Pesach Sheini (second Passover), which occurs on the 14th of Iyar, one month after the Passover offering is offered, embodies the concept of a “second chance” more than any other holiday.
In the days of the Temple service, Pesach Sheini was an additional opportunity to bring the Passover sacrifice. Those who were unable to bring the Korban Pesach (Passover sacrifice) in its proper time, on the afternoon of the 14th of Nisan, were permitted to do so one month later on the 14th of Iyar.
After being commanded in the Book of Numbers (9:6-13) to bring the Korban Pesach, some men approached Moses saying that they wanted to bring the sacrifice but were prevented because, at the proper time, they were ritually impure due to being in close proximity to a corpse. Moses asked God for guidance and was told that they should bring the sacrifice one month later. Two types of people were permitted this second chance: those who were ritually impure at the time of the Passover offering, or those who were on a “long journey” and could not make it to Jerusalem in time.
In the Talmud, Rabbi Akiva related the tradition that the men who approached Moses were Mishael and Elzaphan, who had become impure after carrying the bodies of Nadab and Abihu after they were burned in the Holy of Holies. However, the opportunity to bring the Passover sacrifice on Pesach Sheini was not limited to those who were impure because they were in contact with a dead body. Rather, anyone who had any type of ritual impurity would also be given this second chance.
Over the years, the definition of “distant journey” has been interpreted very liberally in rabbinic tradition. The Rambam (Maimonides) sets the distance at 15 mil, with one mil equaling 0.598–0.712 miles, or the distance walked in 18–24 minutes. According to the Talmud, a “distant journey” is the distance from Jerusalem to the city of Modi’in, or about half a spring day’s walk. The reason for half a day’s walk is that if someone wanted to slaughter the Korban Pesach on time, he had to get there while they were still doing so.
Surprisingly, in the Mishna Rabbi Eliezer maintains that “far-off” means anyone who was not actually in the Temple at the right time, even if he was one step away from the Temple Walls.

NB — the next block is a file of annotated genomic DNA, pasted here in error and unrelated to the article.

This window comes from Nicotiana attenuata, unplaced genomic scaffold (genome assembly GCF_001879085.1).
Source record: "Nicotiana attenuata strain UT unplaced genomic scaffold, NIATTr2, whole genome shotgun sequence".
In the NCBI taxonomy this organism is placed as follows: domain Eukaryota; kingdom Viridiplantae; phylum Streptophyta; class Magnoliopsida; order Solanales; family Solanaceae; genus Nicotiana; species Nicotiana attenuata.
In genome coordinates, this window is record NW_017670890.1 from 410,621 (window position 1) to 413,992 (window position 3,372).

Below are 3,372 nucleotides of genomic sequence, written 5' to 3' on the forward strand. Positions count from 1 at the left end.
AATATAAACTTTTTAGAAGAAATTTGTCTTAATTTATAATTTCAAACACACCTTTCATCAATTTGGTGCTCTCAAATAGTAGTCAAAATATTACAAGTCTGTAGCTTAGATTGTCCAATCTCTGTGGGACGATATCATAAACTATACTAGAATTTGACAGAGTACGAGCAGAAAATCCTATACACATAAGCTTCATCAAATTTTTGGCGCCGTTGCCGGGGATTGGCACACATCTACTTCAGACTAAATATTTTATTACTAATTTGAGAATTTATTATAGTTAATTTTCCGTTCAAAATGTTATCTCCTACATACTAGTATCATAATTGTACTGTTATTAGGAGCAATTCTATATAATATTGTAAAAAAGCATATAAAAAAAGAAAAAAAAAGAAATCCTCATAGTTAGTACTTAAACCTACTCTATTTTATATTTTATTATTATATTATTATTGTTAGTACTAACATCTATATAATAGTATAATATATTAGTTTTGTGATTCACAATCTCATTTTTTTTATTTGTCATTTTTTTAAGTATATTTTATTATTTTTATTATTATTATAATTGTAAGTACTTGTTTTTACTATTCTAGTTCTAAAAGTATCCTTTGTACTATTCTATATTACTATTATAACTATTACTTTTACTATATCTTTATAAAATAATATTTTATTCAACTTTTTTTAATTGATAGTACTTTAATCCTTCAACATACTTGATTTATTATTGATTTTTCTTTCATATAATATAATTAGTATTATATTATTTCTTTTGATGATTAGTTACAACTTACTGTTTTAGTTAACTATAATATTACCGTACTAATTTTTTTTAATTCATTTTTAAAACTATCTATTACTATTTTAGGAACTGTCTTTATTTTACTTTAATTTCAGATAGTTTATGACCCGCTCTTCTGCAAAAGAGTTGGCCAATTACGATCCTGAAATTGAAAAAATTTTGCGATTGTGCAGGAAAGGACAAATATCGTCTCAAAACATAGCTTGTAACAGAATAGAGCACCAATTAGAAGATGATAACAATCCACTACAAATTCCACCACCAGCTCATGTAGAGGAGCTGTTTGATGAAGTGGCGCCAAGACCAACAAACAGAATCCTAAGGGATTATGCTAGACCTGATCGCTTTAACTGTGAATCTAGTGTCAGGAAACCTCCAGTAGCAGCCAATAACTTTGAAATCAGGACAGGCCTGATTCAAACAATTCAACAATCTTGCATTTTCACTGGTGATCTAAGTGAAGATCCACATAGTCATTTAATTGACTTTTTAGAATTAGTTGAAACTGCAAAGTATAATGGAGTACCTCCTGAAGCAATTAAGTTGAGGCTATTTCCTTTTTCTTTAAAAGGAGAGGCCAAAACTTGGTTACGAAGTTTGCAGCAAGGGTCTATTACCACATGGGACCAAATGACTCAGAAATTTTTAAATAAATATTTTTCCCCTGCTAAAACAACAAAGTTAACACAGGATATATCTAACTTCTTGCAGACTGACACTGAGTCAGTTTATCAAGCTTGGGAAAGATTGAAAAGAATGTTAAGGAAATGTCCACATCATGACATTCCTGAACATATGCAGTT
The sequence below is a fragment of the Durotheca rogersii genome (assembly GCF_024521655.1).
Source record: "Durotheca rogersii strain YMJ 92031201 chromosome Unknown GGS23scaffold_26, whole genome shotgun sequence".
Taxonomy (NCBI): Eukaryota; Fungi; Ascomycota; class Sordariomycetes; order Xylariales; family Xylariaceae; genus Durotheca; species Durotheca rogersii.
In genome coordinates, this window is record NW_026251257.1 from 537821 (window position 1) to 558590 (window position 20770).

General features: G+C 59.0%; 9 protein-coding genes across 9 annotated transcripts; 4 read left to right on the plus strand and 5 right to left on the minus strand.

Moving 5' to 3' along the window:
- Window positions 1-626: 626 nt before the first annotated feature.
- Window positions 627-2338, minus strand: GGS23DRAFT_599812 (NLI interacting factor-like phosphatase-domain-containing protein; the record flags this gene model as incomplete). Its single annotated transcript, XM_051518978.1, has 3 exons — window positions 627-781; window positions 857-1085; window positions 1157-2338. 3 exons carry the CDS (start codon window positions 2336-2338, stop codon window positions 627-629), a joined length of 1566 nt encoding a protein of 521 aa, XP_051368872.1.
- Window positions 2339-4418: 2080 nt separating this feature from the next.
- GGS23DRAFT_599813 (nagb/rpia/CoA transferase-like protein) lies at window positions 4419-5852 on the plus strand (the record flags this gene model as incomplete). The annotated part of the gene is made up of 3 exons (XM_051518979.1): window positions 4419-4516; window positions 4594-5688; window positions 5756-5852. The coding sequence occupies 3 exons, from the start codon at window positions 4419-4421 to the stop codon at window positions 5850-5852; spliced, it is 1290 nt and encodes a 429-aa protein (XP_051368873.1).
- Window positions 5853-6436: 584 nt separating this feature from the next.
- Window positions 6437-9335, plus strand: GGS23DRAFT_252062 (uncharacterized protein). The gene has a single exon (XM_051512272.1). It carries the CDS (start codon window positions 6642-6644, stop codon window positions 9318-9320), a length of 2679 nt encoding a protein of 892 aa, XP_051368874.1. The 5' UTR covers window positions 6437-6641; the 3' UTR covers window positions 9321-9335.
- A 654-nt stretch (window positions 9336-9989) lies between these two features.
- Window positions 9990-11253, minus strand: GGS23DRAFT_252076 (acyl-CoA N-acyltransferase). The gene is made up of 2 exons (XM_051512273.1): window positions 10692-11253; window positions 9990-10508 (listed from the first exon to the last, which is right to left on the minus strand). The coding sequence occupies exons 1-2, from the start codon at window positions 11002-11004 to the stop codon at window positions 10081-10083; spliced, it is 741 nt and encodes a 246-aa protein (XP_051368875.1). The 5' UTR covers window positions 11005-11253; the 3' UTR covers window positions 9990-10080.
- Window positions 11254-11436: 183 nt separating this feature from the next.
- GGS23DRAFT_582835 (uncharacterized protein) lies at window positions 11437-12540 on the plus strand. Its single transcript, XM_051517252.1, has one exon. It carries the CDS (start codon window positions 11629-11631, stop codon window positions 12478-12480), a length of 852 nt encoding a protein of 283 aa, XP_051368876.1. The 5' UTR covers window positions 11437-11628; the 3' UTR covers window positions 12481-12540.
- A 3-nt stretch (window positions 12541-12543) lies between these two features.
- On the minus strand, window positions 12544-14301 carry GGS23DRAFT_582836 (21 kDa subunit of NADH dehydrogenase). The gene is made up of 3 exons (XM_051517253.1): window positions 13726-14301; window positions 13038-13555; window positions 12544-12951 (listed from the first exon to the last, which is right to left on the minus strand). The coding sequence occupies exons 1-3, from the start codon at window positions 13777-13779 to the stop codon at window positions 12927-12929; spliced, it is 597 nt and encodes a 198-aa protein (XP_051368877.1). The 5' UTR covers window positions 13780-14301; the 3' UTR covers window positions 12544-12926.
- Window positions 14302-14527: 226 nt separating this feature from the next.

Even though the Torah limits Pesach Sheini to two specific groups of people, the sages ruled that anyone else who neglected to bring the sacrifice the first time around could make amends on Pesach Sheini, even those who did not have a good excuse for not bringing it the first time around.
The laws for the second Korban Pesach were similar to the first. The lamb of the Second Passover was to be roasted over a fire and eaten on the eve of the 15th of Iyar, together with matzah (unleavened bread) and bitter herbs. The other commandments and rituals of the Seder, however, were not observed. Though chametz (leavened food) was not prohibited on Pesach Sheini, the offering of Pesach Sheini had to be consumed with matzah and could not be eaten on bread.
Another significant difference is that Hallel (Psalms of praise) is not recited at the meal when the Korban Pesach Sheini is consumed. And Pesach Sheini is one day, unlike Passover which is seven days.
It is important to emphasize that unlike other holidays, which were unilaterally commanded by God, this holiday was inspired in response to the outcry of individuals.
As in the case of the person who failed to bring the first Korban Pesach, a person who missed this second opportunity was punished with karet (being cut off from the nation of Israel).
Since there is no altar standing in Jerusalem today, Jews are unable to perform the Passover sacrifice, neither on Passover nor on Pesach Sheini. Some people have the custom to eat matzah during Pesach Sheini in memory of the sacrifice.
Pesach Sheini seems counterintuitive as the time element of sacrifices is essential, and a sacrifice brought in the wrong time is a grievous sin. But in this case, the mechanism for a second chance is in place, requested by Man and mandated by God. It emphasizes the undying desire of the Jews to be a nation redeemed by God and how even when it seems too late, that desire is enough. It reflects the timeless aspect of the Exodus from Egypt as the template for all future redemptions. According to Rabbi Eliezer, a Jew can be standing just outside of Jerusalem, or be on the other side of the world, and as long as he intends to come close to God, there will surely be a second chance.